Now that former Virginia Senator George Allen is planning his comeback, it’s time to take a long look at the meaning of Jewish identity in the 21st century.
You remember Allen. He was the shoo-in Republican incumbent whose 2006 Senate re-election campaign collapsed in midsummer after he was filmed using what sounded like an obscure racial slur. Things got weird that August when the Forward reported that the mystery word, “macaca,” was a Tunisian-French version of the N-word. We said Allen must have heard it as a kid from his mother, who was a Tunisian-born Jew. Allen hotly protested the “aspersion” that his mom wasn’t Christian, then conceded the next day that he’d actually asked her about the article the week before and learned it was true. She’d never told the kids that they were Jewish; having grown up in the shadow of Nazism, she wanted to spare them the deadly stigma. “I was afraid,” she told the Washington Post.
What’s remarkable about Allen’s story is the fact that it’s not so remarkable. A striking number of celebrities have spoken in the last few years about suddenly discovering as adults that their parents were Jewish but kept it secret. Left-wing journalist Christopher Hitchens learned at age 38 that his late mother was born a Czech Jew. British playwright Tom Stoppard found out when he was 57 that both his parents were Czech-born Jews and that all four of his grandparents were killed in Nazi death camps. George Allen, of course, found out when he was 54.
There are variations on the theme. John Kerry learned at age 44 that his paternal grandmother was born Jewish; not until age 59, during his 2004 presidential run, did he learn — from a reporter — that his grandfather was, too, and that the couple changed from Kohns into Catholics only after leaving Dreyfus-era Vienna for Boston and having their first child (the senator’s uncle).
If it’s that easy to find celebrities whose parents decided to shield them from their Jewish past, so to speak, there must be a lot more out there who aren’t celebrities. Nobody has ever counted, and even if you tried, you couldn’t count the ones who never did find out.
World War II was a traumatic time to be alive, and people found their own ways of coping. We honor those who fought back or clung to their faith until the last. We don’t think much about the ones who just wanted to live another day. A friend of mine told me that her mother married a Catholic after the war and raised the kids as Catholics because back then, in the early 1950s, “being Jewish was a death sentence.”
Those of us who didn’t live through that time can’t know what it was like. We grew up in another world, where Jewish meant Saul Bellow, Barbra Streisand, Bob Dylan and “Seinfeld.” In our world the synagogue classrooms are filled with children of interfaith families who are sent to learn the blessings so they can take their places as future members of the Jewish community. Think about it: For 1,000 years, interfaith couples who had the choice would hightail it for the exit, shedding the burden of Jewishness and freeing their children from that tortured destiny. Today, to judge by Hebrew school enrollment, a great many interfaith couples are offering their children the opportunity to be Jewish, because it is indeed an opportunity. It’s respected and influential. It brings advantages in life. It’s fashionable. Rock stars wear “chai” necklaces and study Jewish mystical texts. What’s not to like?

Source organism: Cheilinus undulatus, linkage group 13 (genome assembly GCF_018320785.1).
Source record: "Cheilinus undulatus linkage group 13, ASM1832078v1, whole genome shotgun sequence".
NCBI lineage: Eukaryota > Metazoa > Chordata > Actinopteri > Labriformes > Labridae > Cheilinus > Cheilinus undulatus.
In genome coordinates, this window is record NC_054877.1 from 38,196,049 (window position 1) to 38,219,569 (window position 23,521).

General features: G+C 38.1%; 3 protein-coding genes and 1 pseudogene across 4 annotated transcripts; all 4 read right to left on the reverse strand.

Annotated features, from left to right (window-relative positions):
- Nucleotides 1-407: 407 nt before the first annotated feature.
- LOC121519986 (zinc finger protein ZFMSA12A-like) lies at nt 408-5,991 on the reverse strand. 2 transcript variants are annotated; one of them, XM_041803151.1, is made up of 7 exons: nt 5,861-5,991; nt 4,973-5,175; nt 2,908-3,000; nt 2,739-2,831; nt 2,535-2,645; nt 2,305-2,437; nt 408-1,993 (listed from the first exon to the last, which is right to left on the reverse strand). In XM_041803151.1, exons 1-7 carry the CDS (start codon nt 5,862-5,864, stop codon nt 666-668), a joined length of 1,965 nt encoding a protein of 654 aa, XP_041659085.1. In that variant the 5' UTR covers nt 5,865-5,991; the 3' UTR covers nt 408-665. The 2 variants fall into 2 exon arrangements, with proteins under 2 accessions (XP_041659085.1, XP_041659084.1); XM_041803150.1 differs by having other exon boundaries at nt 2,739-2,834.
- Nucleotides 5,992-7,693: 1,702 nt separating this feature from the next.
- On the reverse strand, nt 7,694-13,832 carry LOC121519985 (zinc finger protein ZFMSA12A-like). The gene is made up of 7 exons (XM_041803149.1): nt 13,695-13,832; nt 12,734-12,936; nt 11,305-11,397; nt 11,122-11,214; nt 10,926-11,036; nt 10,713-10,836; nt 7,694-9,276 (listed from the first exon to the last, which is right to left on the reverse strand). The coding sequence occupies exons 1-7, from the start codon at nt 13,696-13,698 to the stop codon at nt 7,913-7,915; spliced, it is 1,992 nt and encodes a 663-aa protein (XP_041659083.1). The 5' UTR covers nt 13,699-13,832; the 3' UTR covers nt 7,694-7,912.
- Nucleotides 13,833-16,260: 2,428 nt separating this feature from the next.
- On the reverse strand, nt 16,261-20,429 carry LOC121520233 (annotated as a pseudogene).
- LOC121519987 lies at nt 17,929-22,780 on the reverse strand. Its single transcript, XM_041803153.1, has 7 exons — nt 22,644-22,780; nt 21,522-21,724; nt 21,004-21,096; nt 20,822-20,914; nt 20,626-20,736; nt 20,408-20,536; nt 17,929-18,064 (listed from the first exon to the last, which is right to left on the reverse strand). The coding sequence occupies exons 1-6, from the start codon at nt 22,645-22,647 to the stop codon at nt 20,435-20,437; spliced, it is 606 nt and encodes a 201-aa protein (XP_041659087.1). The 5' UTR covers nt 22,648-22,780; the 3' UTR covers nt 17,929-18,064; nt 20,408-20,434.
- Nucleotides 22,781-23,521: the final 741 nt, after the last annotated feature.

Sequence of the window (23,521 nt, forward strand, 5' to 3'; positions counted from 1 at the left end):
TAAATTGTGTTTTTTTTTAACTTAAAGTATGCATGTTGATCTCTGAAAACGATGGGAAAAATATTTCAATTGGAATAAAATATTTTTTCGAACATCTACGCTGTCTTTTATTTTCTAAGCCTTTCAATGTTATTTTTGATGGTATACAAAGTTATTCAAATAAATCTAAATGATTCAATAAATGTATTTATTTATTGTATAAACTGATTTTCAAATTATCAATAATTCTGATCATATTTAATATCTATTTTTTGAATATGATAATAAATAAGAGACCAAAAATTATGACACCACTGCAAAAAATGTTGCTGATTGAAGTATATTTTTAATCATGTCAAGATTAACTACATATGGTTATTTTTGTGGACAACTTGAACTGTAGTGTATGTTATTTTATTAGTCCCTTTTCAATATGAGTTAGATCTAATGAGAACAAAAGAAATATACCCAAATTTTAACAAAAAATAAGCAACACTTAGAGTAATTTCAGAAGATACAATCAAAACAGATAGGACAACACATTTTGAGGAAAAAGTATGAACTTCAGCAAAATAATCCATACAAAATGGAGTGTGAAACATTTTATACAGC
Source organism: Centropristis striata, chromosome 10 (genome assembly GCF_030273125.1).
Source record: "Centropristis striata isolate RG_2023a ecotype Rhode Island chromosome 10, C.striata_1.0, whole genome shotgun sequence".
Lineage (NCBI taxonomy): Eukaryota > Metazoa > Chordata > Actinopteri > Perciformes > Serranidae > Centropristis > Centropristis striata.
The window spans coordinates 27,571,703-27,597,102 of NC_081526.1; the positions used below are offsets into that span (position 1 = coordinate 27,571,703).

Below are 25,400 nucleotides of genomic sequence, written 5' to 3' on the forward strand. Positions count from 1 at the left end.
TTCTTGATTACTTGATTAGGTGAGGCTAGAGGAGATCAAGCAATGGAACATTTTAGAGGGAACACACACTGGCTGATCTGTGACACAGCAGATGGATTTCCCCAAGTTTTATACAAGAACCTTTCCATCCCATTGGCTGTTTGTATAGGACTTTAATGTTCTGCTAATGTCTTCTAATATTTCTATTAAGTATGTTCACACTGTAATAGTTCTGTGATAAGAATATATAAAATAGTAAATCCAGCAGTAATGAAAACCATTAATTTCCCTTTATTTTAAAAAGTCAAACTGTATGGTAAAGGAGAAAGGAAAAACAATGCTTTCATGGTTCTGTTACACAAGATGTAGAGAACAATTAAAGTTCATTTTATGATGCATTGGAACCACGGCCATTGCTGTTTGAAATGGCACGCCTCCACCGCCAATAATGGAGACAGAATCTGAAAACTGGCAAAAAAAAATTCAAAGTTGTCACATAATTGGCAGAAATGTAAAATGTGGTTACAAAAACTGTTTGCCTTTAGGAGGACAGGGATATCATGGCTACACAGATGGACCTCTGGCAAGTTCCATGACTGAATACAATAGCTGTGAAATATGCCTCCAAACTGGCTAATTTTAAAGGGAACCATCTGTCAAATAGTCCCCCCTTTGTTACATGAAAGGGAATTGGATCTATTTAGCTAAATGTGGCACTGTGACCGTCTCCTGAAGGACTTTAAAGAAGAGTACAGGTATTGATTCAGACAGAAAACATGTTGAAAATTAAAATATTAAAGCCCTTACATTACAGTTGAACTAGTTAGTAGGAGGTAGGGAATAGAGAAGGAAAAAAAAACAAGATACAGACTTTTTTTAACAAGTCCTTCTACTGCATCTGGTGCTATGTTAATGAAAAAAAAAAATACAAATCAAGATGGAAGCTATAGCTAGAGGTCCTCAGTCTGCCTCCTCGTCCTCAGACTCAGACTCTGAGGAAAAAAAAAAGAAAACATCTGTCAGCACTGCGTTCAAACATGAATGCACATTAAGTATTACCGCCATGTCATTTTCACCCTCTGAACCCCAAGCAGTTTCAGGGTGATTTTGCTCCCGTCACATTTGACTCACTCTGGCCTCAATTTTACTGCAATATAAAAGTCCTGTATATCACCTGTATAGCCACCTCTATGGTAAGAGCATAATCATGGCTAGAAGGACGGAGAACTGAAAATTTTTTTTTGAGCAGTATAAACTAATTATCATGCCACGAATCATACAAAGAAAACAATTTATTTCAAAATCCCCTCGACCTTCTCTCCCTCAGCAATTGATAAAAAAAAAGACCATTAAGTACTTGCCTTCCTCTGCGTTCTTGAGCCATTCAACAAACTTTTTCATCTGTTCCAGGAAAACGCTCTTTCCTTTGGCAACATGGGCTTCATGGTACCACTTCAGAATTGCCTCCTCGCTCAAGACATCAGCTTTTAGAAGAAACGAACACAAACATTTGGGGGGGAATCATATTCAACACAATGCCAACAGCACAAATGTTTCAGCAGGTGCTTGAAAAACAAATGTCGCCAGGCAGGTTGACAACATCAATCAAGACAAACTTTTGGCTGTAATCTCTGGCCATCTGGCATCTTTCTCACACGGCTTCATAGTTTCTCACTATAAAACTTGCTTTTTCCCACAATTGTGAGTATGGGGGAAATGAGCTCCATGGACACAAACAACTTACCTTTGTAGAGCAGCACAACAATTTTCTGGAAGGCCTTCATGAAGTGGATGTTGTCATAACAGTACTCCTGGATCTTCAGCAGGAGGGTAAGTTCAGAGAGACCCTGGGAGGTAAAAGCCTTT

Not that we don’t still have problems — like arguing over whether to let non-Jewish spouses be officers of congregations. Rabbis and parents spar over letting the non-Jewish relatives have speaking parts in a simcha. Israeli governments tremble and even fall in disputes over the status of people who choose to become members of the American Jewish community but aren’t recognized in the Jewish state. All that may be unpleasant — but it’s a lot better than having to decide which child to save.
The bottom line is, generations of Jews have moaned about Jews who marry out, and now our big problem is all the gentiles who are marrying in. Take a good look around. It’s an extraordinary time.
Now hold onto that memory, because it probably won’t be like this much longer. Kids in high school and college today don’t inhabit a world where being Jewish is high fashion. In their world, Jewish brings to mind Israeli helicopter gunships. Their campuses and their media have become virtual dead zones for the cause of Israel. The Jewish state has simply lost the argument among the trendsetters: Boycotts or not, one state or two, Israel plays the heavy in the drama.
As a consequence, expressing sympathy for Israel can brand a student as an oddball at best, a right-wing fanatic at worst. Given the toxic extremism of Israel’s most vocal and visible supporters, on and off campus, the typical Jewish student doesn’t want to end up in that corner.
Jewish young people have to navigate this moral maze to stay sane. Many just back off, not necessarily because they oppose Israeli behavior, but they are intimidated. What sort of Jewish community they will build as adults is an intriguing question.
On the other hand, the behavior of half-Jews is easier to predict. If being Jewish isn’t worth the trouble, they have other options. They’ll tuck it away. And in 30 years or so, we can expect their children to produce a whole new crop of Christopher Hitchenses and George Allens.
Contact J.J. Goldberg at firstname.lastname@example.org and follow his blog at www.forward.com
Jonathan Jeremy “J.J.” Goldberg is editor-at-large of the Forward, where he served as editor in chief for seven years (2000-2007).